When you begin to read about “illegal dangerous criminal aliens,” you see that to those with that mindset, what they are really saying is those people are not nice people like us, and therefore should be collected and disposed of. There is a long bloody history of that kind of scapegoating all over the world and many of us do not want to see it take root in America.
To those who say that after all these people are lawbreakers, I would answer they have tried in a bipartisan way on numerous occasions to change the law during both the Clinton and Bush administrations and were blocked in the senate, in no small measure by our current Attorney General Jeffrey Beauregard Sessions III, who apparently is not looking for any kind of solution other than a punitive one.
There are considerable dangers to the federal government’s new enforcement policy. For one thing, Trump may have talked about “bad hombres,” but the reality of enforcement is they are just going to grab the ones that are easiest to catch. This kind of a policy drives everything underground; people hesitate to report crime or be a witness or apply for government programs for the needy. They’re afraid to take their children to schools or to a doctor or to a hospital. Most sheriff’s stations and police departments don’t want to be enforcing federal immigration law. It’s expensive, time consuming and drives a wedge between law enforcement and the communities they serve. They are also justifiably nervous that the feds might try to cut federal dollars to the states to assist law enforcement. It’s ironic that those who cried the loudest about states’ rights, and state sovereignty, in the old days when it was about civil rights are now totally fine using maximum federal power to accomplish their own ends and the hell with states’ rights.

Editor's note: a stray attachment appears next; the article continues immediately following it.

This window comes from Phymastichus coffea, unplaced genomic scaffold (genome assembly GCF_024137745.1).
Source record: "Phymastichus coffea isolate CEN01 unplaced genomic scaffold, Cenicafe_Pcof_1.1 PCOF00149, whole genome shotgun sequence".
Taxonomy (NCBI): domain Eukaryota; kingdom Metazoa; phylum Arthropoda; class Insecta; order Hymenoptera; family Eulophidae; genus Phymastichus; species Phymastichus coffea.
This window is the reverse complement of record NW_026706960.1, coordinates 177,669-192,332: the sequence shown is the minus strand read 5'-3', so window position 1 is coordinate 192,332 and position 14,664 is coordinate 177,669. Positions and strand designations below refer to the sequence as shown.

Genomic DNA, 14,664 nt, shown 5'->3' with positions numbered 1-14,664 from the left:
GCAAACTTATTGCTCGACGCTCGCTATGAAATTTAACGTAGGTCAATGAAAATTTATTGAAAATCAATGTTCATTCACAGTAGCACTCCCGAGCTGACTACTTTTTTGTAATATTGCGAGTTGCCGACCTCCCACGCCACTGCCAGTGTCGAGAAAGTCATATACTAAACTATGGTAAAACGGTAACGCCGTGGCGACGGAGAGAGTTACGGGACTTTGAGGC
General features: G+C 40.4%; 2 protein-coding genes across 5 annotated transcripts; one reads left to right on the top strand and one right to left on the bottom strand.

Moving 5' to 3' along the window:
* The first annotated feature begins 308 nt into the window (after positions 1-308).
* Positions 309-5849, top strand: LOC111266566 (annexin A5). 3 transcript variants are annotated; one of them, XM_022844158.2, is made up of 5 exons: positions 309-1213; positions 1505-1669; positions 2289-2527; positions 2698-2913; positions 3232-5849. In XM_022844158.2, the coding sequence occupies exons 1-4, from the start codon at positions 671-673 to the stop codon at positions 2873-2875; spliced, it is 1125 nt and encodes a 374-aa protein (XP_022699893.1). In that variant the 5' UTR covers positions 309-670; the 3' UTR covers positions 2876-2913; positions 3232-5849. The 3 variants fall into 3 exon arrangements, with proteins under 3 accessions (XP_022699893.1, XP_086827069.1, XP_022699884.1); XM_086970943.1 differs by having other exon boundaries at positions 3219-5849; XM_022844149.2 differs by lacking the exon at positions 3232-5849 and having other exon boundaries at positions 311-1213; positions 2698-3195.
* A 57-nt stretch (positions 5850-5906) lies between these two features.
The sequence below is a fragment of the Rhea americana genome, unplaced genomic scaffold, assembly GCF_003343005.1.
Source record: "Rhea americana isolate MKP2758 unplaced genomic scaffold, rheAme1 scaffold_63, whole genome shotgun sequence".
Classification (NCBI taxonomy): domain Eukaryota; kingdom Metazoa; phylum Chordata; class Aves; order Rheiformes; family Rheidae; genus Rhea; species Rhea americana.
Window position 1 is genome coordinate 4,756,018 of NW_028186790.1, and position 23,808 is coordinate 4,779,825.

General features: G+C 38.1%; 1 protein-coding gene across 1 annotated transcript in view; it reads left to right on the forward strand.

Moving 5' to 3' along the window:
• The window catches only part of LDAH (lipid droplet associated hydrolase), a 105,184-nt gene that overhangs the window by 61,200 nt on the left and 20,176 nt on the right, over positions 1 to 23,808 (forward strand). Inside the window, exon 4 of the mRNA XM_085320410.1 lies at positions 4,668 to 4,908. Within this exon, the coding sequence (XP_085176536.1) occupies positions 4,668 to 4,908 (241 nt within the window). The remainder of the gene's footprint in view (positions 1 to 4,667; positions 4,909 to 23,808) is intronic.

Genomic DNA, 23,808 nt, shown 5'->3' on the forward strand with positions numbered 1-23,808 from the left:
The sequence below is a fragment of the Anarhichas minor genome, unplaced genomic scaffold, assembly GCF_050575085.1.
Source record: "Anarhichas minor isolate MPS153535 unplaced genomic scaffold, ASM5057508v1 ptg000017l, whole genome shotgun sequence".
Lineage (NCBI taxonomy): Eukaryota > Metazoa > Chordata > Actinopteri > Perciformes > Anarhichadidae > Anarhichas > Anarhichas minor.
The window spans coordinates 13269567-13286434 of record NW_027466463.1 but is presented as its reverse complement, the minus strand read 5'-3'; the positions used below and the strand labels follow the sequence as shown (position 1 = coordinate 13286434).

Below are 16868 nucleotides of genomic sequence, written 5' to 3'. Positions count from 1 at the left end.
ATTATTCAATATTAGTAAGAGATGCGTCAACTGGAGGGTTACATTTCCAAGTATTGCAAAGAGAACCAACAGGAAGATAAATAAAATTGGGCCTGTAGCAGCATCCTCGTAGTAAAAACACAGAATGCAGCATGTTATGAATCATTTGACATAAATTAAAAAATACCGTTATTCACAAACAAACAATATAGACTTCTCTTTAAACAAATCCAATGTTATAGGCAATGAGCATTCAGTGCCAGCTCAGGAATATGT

I believe that we, as a country, a state, a county and a city have to stand up to this attempt to abuse federal power and to do any less would be an abrogation of our duty as citizens of the United States and California and Malibu. We should remain a sanctuary city and it’s time for us to be courageous and to stand up and be counted.